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A new zebrafish model for congenital adrenal hyperplasia

Congenital adrenal hyperplasia (CAH) causes disorders of sexual development in both sexes. One of the most common inherited metabolic disorders, it occurs in 1 in 10 000 children and is normally the result of mutation in just one gene.
A new zebrafish model for congenital adrenal hyperplasia
The gene, CYP21A2, is responsible for production of steroid 21-hydroxylase. As an enzyme, it is involved in cascades to produce the hormones - cortisol and aldosterone. The clinical consequences of CAH result from cortisol and aldosterone insufficiency and from sex steroid excess. Glucocorticoid replacement therapy diminishes the symptoms but long term, comorbidities are common.

To determine the underlying molecular pathogenesis of steroid 21-hydroxylase deficiency (21OHD), the MOST (Modelling steroidogenesis) project looked at the function of 21-hydroxylase and the whole organism response to its deficiency during development and in adult life in the zebrafish.

Research results focused on the effects of zebrafish Cyp21a2 (zCyp11a2) protein and include its effects at the start of cortisol production in the embryo. In the adult, production is limited to steroidogenic tissues. An alternative transcript of zCyp21a2 that is highly conserved among species was identified that is inherited through the maternal line and is expressed throughout early development.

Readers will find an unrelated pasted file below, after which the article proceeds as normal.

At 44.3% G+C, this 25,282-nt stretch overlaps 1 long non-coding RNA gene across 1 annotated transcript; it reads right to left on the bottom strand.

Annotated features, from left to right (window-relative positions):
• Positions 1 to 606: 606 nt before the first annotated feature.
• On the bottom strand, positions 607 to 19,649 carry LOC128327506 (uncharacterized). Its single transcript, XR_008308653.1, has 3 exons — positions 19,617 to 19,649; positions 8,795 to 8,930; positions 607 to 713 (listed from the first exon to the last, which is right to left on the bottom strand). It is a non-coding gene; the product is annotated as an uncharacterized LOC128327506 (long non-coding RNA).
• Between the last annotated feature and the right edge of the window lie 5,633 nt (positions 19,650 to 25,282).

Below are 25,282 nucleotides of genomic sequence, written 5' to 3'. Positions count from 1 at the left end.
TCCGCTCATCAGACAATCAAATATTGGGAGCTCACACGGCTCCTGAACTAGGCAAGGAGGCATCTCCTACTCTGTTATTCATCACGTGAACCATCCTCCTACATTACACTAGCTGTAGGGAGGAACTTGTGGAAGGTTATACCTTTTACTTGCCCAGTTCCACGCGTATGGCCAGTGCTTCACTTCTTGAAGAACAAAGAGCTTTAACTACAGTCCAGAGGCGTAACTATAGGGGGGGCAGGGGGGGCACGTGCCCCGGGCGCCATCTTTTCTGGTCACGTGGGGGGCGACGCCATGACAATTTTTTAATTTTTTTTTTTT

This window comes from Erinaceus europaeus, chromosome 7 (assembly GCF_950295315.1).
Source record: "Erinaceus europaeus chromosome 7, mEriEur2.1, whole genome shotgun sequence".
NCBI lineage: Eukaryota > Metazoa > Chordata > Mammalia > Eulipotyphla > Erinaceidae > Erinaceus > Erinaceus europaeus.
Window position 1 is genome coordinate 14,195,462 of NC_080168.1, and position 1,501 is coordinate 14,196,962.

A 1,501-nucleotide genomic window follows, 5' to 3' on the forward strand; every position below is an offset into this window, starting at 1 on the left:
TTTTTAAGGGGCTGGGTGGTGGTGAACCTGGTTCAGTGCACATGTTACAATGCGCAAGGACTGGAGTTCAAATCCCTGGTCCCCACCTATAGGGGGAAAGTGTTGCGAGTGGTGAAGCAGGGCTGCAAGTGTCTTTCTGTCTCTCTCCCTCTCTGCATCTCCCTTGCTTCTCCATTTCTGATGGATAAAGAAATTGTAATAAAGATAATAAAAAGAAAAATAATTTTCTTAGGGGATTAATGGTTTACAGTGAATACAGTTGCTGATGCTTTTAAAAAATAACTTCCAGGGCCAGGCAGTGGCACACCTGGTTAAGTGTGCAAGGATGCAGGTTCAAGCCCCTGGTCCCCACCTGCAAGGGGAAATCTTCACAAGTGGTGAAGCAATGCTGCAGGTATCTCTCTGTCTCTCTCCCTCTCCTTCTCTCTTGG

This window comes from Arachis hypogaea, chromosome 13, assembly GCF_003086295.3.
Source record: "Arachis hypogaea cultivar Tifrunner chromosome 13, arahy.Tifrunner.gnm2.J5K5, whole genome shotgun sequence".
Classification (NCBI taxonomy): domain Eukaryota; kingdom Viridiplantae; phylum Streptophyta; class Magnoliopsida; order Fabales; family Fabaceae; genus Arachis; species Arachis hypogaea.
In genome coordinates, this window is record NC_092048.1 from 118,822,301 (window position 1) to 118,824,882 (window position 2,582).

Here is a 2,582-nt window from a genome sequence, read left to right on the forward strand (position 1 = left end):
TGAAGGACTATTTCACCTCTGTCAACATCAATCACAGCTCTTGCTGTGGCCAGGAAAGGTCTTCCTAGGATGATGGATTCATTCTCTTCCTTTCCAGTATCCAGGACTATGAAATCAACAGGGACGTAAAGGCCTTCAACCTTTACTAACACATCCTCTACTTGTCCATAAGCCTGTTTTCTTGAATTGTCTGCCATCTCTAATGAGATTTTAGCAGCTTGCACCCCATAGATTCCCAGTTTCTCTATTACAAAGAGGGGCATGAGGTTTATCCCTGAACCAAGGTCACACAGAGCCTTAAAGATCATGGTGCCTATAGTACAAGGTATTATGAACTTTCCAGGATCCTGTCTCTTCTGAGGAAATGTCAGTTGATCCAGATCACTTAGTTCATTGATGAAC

The role of zCyp21a2 during development was established using a range of transient knockdown mutants. Stereomicroscopic observations and liquid chromatography/tandem mass spectrometry were used to study resulting phenotypes.

MOST scientists also designed pairs of transcription activator-like effector nucleases to edit the genomes by inserting and deleting sequences. Using sequencing, high resolution melting and enzymatic digestion studies they observed mutant fish embryos showing hyper-pigmented phenotype, characteristic of primary adrenal insufficiency in humans.

Studies to evaluate whole organism impact of 21-OHD are ongoing despite project end. The MOST project has made major headway in translational research of adrenal disease using the zebrafish as a cutting edge model. Data fuelled the publication of two abstracts for high-profile conferences. The work has also featured in Sex Dev and a book chapter "The hypothalamo-pituitary-adrenal axis and its regulation" in the book (in press) "Neuroendocrine Disorders in Children".

In collaboration with other expert labs, the researchers have developed a method to discriminate between different types of steroidogenic disorders. This promises to be of huge benefit in clinical practice for the prediction and early diagnosis of congenital adrenal disorders.

Related information


Zebrafish, congenital adrenal hyperplasia, 21-hydroxylase, cortisol, diagnosis
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